The fifth meeting, held in August 1807, was attended with an exhibition of live stock. Various subjects were discussed. Gypsum as a manure, recommended by the Board of Agriculture, was, on the motion of the Rev. James Headrick, [This reverend gentleman was then assistant in the parish; he was ordained to the cure 11th August 1807. He had recommended himself to Mr. Dempster by his agricultural papers in the Farmer’s Magazine. His best known work, "View of the Mineralogy, &c. of the Isle of .Arran, entitles him to special notice. He died on the 31st March 1841, in his eighty-third year.] disapproved. Flax-raising was commended by several members, and by others styled unprofitable. The question as to whether carcasses of meat might be transmitted to distances packed in ice, was mooted and generally affirmed.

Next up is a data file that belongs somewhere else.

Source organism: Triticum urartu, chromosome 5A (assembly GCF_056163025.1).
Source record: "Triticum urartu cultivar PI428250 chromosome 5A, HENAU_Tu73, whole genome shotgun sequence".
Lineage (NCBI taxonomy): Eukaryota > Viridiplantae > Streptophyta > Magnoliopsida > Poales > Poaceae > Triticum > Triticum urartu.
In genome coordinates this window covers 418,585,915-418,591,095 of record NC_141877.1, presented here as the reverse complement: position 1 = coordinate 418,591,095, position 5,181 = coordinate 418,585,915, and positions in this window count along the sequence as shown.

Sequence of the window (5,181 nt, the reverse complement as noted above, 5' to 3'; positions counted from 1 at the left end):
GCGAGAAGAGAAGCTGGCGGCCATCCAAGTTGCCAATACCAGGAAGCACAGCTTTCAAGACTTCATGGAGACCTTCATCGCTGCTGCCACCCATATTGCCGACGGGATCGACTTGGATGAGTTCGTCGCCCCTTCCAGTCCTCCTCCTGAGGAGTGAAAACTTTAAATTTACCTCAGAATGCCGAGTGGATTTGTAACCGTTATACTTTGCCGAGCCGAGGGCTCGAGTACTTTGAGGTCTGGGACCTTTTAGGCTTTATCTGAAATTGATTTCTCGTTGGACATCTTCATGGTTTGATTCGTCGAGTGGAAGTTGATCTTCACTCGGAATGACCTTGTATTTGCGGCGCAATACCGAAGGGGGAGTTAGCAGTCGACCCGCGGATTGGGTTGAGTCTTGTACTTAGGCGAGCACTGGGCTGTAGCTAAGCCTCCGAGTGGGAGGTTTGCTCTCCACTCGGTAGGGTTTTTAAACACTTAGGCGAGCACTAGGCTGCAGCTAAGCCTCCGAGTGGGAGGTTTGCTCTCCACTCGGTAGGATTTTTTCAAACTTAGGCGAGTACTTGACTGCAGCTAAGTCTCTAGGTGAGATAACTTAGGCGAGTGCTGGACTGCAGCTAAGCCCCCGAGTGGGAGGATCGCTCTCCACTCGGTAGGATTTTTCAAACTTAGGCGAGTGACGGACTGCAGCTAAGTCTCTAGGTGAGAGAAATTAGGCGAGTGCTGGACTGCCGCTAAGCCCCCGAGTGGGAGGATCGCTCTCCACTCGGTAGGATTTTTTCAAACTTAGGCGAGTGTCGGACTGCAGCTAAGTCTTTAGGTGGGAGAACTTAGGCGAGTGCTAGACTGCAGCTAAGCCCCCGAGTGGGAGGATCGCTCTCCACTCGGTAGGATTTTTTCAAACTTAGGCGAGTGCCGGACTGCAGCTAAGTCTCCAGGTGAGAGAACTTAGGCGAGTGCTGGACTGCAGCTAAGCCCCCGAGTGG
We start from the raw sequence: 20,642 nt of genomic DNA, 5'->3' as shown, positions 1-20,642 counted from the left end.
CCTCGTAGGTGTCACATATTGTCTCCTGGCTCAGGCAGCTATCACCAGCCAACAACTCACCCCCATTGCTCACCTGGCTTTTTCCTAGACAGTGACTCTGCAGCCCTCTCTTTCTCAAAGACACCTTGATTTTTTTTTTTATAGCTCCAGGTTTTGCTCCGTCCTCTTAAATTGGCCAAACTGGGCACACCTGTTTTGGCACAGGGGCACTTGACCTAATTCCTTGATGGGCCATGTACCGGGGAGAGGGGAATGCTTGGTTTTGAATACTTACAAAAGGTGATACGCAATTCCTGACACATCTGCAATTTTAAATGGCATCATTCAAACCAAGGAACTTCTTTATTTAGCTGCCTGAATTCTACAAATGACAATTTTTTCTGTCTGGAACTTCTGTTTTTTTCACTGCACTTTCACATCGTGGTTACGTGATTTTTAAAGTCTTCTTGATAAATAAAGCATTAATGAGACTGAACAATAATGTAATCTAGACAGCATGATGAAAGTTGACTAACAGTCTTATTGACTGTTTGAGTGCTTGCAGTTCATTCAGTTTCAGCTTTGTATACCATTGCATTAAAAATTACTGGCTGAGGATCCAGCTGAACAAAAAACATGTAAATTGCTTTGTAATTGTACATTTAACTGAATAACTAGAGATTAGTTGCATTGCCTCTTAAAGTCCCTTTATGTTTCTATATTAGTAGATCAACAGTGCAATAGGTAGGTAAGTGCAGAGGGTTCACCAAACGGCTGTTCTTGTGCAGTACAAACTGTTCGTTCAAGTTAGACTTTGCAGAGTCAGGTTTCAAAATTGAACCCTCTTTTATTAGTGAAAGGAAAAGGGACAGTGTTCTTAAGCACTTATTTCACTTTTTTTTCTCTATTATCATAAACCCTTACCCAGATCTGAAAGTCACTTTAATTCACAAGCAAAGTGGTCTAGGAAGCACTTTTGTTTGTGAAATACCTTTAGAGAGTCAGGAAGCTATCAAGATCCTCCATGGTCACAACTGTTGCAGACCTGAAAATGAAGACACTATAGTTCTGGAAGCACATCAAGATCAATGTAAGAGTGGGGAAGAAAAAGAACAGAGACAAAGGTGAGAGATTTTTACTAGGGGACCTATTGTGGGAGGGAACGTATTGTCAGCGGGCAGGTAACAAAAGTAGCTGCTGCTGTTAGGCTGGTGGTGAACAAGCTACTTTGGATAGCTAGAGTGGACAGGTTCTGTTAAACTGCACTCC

In his address to the meeting in July 1808, Mr. Dempster recommended the cultivation of vetches, to be sown in drills. The Chinese method of economising manure was explained and urged by Mr. Headrick; while the importance of draining marshes, described as "magazines of mischief," was duly maintained. At the meeting in 1809, the President remarked that he had lately been making trial of kale, with a view to its more extensive use. He regarded the sowing of spring wheat as worthy of consideration, and exhibited a sample of naked barley, resembling wheat, imported from Egypt, and commended by Sir John Sinclair. By individual members different agricultural topics were submitted for discussion. Mr. Guthrie of Craigie, an important landowner, held that the Swedish was much inferior to the yellow turnip, especially as the latter might be reared on a greater variety of soils. Mr Scott of Reswallie recommended a more general cultivation of barley, and suggested the erection in the district of woollen mills. He condemned the disuse of "the Scottish" or woollen bonnet, and hoped that at next meeting all the members would discard hats and appear bonneted. To this proposal Mr. Dempster expressed an objection. The hat, he held, was not cumbrous, as the bonnet was; it protected the face, and did not retain moisture. As to woollen manufactories, these had been established in East Lothian and elsewhere, and had failed. Manufactories of sailcloth and coarse linen, long common to the district, were, he maintained, worthy of encouragement, and no others. It was suggested that a donation should be presented to Mr. Meikle, inventor of the threshing-machine, who was represented as aged and indigent.